We present a simplified analysis using equations for the charge flow, which include ve capture, for the production of r-process nuclei in the context of the recent supernova hot bubble model. The role of ve capture in speeding up the charge flow, particularly at the closed neutron shells, is studied together with the β flow at freezeout and the effect of neutrino-induced neutron emission on the abundance pattern after freezeout. It is shown that a semiquantitative agreement with the gross solar r-process abundance pattern from the peak at mass number A ∼ 130 through the peak at A ∼ 195 and up to the region of the actinides can be obtained by a superposition of two distinctive kinds of r-process events. These correspond to a low frequency case L and a high frequency case H, which take into account the low abundance of 129I and the high abundance of 182Hf in the early solar nebula. The lifetime of 182Hf (τ182 ≈ 1.3 × 107 yr) associates the events in case H with the most common Type II supernovae. These events would be mainly responsible for the r-process nuclei near and above A ∼ 195. They would also make a significant amount of the nuclei between A ∼ 130 and 195, including 182Hf, but would make very little 129I. In order to match the solar r-process abundance pattern and to satisfy the 129I and 182Hf constraints, the events in case L, which would make the r-process nuclei near A ∼ 130 and the bulk of those between A ∼ 130 and 195, must occur ∼10 times less frequently but eject ∼ 10-20 times more r-process material in each event. Assuming that all of the supernovae producing r-process nuclei represent a similar overall process, we speculate that the usual neutron star remnants, and hence prolonged ejection of r-process material, are associated with the events in case L. We further speculate that the more frequently occurring events in case H have ejection of other r-process material terminated by black hole formation during the neutrino cooling phase of the protoneutron star. This suggests that there is now an inventory of ∼5 × 108 black holes with masses ∼1 M⊙ and ∼5 × 107 neutron stars resulting from supernovae in the Galaxy. This r-process model would have little effect on the estimates of the supernova contributions to the non-r-process nuclei.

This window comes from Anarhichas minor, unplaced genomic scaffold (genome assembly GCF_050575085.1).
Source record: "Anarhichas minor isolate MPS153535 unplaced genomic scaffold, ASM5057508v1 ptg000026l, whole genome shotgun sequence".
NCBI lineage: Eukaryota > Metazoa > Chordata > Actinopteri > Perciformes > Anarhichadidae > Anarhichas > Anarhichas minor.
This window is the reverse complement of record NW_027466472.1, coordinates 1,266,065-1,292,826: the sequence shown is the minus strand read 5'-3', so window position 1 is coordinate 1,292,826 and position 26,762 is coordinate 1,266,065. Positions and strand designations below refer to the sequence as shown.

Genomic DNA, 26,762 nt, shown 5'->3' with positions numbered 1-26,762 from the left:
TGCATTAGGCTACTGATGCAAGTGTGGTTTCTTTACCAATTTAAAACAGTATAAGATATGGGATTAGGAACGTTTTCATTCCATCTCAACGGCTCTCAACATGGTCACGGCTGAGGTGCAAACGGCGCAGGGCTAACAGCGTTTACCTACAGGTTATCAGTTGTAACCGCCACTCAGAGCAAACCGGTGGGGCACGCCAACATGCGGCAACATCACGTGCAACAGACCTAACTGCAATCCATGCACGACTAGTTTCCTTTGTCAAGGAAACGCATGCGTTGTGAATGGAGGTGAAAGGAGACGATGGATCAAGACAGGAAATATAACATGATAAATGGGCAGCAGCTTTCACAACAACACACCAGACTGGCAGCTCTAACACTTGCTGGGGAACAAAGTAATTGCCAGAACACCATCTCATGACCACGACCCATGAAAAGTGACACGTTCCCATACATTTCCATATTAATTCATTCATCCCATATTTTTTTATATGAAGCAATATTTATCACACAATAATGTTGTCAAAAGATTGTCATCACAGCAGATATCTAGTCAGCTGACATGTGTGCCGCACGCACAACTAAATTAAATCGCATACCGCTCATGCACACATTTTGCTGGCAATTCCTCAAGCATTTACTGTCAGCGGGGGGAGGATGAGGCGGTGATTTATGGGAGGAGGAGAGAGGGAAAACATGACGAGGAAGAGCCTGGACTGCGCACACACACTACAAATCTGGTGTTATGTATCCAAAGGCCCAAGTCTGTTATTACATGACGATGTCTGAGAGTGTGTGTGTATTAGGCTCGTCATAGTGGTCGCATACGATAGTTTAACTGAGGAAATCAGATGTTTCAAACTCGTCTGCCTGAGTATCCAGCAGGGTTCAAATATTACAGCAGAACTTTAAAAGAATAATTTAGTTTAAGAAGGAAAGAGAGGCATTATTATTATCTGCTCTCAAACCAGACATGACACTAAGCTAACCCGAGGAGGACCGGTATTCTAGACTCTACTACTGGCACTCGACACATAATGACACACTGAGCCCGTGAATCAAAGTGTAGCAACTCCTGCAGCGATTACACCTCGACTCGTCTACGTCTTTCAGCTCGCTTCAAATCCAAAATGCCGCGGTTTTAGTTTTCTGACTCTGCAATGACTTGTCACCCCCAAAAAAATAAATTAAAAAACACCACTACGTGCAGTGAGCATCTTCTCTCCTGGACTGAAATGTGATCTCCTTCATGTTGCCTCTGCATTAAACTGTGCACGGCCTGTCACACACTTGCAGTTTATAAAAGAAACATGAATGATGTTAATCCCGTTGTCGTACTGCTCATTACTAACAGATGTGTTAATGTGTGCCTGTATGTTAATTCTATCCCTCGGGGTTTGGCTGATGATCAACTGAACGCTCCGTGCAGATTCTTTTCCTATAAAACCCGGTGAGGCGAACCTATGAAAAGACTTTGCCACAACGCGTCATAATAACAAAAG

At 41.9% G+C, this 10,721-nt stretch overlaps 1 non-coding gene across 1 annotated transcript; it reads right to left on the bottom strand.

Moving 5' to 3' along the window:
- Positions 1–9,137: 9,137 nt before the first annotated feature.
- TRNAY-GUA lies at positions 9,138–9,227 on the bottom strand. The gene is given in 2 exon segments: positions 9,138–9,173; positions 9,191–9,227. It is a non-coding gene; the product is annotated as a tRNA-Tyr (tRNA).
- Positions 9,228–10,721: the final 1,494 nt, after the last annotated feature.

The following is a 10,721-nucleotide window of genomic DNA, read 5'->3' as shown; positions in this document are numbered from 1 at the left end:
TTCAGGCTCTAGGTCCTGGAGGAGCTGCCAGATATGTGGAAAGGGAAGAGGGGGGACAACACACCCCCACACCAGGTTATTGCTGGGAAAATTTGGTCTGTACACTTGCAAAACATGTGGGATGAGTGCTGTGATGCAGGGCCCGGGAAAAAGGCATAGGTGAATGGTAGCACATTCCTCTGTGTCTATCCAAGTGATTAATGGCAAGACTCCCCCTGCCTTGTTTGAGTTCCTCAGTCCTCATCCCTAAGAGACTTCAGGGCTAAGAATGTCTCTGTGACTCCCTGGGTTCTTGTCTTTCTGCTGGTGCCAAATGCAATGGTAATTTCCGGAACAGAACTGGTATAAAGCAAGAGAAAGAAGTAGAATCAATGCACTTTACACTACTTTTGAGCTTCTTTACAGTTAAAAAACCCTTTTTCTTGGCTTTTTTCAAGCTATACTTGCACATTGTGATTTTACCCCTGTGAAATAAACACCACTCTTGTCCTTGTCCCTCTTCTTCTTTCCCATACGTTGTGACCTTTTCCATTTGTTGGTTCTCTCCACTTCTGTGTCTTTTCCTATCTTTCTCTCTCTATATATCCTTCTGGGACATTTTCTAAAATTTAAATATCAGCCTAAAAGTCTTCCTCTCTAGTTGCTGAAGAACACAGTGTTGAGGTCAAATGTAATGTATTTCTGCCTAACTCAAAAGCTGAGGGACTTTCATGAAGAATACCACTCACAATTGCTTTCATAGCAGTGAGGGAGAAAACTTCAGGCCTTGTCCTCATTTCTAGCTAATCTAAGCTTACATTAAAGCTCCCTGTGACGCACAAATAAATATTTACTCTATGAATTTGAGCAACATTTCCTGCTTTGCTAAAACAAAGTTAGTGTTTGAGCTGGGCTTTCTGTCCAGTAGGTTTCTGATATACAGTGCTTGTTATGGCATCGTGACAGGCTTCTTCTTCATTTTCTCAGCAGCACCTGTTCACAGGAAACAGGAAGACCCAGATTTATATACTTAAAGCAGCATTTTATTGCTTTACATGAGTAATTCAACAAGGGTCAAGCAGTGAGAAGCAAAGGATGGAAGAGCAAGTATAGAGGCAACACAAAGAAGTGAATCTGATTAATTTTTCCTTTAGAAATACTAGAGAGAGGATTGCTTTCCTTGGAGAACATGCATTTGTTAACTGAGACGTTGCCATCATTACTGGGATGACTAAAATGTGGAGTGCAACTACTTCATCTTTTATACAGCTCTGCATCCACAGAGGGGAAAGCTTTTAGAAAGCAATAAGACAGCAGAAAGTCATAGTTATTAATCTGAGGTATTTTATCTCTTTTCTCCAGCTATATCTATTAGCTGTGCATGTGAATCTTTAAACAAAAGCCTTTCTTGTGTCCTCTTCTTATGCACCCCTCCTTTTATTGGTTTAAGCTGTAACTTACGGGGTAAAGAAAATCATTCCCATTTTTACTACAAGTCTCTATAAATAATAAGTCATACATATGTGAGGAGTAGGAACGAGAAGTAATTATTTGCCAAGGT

- Elementary particles
- Nuclear reactions, nucleosynthesis, abundances
- Supernovae: general